Tax Evasion and Inequality
by Annette Alstadsaeter, Niels Johannesen and Gabriel Zucman (UC Berkeley), Oct 6, 2017, 59 pp
The size and distribution of tax evasion is a source of sustained interest and controversy among
the public. Some believe that the bulk of tax evasion is done by the wealthy, a view fueled recently by high-profile leaks from offshore financial institutions such as the Panama Papers.
Others stress that poorer individuals may be more likely to evade taxes, highlighting fraud by
the self-employed or abuse of refundable tax credits.
Who evades taxes—and how much—matters for both economists and policy-makers. First,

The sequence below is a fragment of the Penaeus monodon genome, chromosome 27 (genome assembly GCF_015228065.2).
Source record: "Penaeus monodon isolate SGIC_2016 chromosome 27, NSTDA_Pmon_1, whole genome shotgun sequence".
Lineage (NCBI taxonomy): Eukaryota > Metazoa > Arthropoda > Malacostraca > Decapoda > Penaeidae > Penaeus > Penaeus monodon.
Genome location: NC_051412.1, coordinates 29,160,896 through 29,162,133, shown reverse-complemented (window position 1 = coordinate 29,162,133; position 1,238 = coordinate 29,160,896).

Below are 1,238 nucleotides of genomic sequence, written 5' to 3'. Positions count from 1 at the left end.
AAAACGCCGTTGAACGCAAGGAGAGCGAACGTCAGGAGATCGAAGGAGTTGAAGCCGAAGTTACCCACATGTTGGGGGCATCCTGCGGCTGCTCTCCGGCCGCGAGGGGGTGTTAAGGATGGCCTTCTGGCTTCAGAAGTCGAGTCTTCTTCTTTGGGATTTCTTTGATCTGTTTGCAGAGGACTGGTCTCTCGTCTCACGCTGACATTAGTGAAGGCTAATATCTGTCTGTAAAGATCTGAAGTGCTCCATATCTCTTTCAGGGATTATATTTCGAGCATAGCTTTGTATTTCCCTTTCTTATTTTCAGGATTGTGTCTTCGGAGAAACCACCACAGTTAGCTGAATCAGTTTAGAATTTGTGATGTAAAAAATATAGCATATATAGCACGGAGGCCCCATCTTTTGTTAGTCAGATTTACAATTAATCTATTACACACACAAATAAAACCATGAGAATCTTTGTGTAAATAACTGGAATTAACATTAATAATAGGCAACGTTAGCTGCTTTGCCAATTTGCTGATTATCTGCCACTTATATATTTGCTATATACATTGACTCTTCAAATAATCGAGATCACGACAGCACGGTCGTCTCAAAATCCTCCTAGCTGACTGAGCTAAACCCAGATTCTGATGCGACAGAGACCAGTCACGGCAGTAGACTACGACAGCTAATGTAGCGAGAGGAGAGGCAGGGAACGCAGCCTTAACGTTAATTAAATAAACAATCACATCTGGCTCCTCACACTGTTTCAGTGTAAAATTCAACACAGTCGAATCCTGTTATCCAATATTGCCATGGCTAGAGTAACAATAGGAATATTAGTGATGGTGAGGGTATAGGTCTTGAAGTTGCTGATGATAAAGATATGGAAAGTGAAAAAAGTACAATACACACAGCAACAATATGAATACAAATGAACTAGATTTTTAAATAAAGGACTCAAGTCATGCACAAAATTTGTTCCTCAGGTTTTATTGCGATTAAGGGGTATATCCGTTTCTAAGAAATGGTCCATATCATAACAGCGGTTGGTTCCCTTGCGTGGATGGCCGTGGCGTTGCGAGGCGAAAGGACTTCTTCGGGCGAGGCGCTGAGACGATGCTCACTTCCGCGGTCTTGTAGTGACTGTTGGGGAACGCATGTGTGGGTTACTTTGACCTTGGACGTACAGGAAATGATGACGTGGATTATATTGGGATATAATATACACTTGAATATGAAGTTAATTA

and most importantly, it matters for the study of inequality. Over the last fifteen years, scholars
have increasingly relied on tax data to study distributional issues, especially trends in top income and wealth shares (see Roine and Waldenstr ?om, 2015, for a recent survey). This raises
an obvious issue: since tax rates, tax evasion technologies, and tax enforcement strategies differ
across countries and have changed dramatically over time, tax data may paint a distorted
picture of the cross-country and time-series patterns in inequality. Second, tax evasion matters
for analyzing the effects of governments intervention in the economy; it redistributes the tax
burden and affects the costs of raising taxes, “bread-and-butter concerns of public economics”
(Slemrod, 2017). Last, knowing how tax evasion is distributed would help tax authorities—
which face tight budget constraints—to better target their enforcement effort.
Tax evasion is fundamentally hard to study because there is no single source of information
capturing all of it…